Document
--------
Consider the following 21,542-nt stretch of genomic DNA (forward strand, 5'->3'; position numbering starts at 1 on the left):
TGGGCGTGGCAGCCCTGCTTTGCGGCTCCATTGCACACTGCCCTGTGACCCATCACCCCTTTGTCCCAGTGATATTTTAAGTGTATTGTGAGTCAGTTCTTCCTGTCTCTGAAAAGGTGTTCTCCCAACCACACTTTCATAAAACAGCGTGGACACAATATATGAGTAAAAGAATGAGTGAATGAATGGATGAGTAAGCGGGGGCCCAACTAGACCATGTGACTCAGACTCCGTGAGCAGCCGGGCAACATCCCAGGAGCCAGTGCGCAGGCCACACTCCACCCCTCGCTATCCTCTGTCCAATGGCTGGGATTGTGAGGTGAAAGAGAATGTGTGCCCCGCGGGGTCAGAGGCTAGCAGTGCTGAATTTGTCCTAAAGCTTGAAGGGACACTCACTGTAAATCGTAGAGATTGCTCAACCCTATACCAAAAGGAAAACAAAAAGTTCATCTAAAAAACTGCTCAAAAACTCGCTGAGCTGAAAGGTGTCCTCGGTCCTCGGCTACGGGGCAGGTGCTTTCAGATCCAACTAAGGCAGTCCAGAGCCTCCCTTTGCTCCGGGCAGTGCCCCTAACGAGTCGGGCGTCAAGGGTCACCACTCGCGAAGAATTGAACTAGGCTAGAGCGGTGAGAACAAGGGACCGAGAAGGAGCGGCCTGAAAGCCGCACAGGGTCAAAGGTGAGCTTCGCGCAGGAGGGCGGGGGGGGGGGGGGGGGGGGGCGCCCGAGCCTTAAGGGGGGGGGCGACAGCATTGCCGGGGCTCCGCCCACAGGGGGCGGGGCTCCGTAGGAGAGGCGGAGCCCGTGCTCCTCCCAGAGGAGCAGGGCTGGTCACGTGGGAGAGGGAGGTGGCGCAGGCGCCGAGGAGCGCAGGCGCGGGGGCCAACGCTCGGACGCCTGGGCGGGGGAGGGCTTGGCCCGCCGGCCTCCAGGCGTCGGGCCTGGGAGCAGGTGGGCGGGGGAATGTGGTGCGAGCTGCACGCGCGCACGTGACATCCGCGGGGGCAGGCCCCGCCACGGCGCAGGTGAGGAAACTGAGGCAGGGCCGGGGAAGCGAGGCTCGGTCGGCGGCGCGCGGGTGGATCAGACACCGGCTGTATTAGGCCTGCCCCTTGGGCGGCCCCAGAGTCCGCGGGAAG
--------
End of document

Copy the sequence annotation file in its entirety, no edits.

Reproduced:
Consider the following 21,542-nt stretch of genomic DNA (forward strand, 5'->3'; position numbering starts at 1 on the left):
TGGGCGTGGCAGCCCTGCTTTGCGGCTCCATTGCACACTGCCCTGTGACCCATCACCCCTTTGTCCCAGTGATATTTTAAGTGTATTGTGAGTCAGTTCTTCCTGTCTCTGAAAAGGTGTTCTCCCAACCACACTTTCATAAAACAGCGTGGACACAATATATGAGTAAAAGAATGAGTGAATGAATGGATGAGTAAGCGGGGGCCCAACTAGACCATGTGACTCAGACTCCGTGAGCAGCCGGGCAACATCCCAGGAGCCAGTGCGCAGGCCACACTCCACCCCTCGCTATCCTCTGTCCAATGGCTGGGATTGTGAGGTGAAAGAGAATGTGTGCCCCGCGGGGTCAGAGGCTAGCAGTGCTGAATTTGTCCTAAAGCTTGAAGGGACACTCACTGTAAATCGTAGAGATTGCTCAACCCTATACCAAAAGGAAAACAAAAAGTTCATCTAAAAAACTGCTCAAAAACTCGCTGAGCTGAAAGGTGTCCTCGGTCCTCGGCTACGGGGCAGGTGCTTTCAGATCCAACTAAGGCAGTCCAGAGCCTCCCTTTGCTCCGGGCAGTGCCCCTAACGAGTCGGGCGTCAAGGGTCACCACTCGCGAAGAATTGAACTAGGCTAGAGCGGTGAGAACAAGGGACCGAGAAGGAGCGGCCTGAAAGCCGCACAGGGTCAAAGGTGAGCTTCGCGCAGGAGGGCGGGGGGGGGGGGGGGGGGGGGCGCCCGAGCCTTAAGGGGGGGGGCGACAGCATTGCCGGGGCTCCGCCCACAGGGGGCGGGGCTCCGTAGGAGAGGCGGAGCCCGTGCTCCTCCCAGAGGAGCAGGGCTGGTCACGTGGGAGAGGGAGGTGGCGCAGGCGCCGAGGAGCGCAGGCGCGGGGGCCAACGCTCGGACGCCTGGGCGGGGGAGGGCTTGGCCCGCCGGCCTCCAGGCGTCGGGCCTGGGAGCAGGTGGGCGGGGGAATGTGGTGCGAGCTGCACGCGCGCACGTGACATCCGCGGGGGCAGGCCCCGCCACGGCGCAGGTGAGGAAACTGAGGCAGGGCCGGGGAAGCGAGGCTCGGTCGGCGGCGCGCGGGTGGATCAGACACCGGCTGTATTAGGCCTGCCCCTTGGGCGGCCCCAGAGTCCGCGGGAAG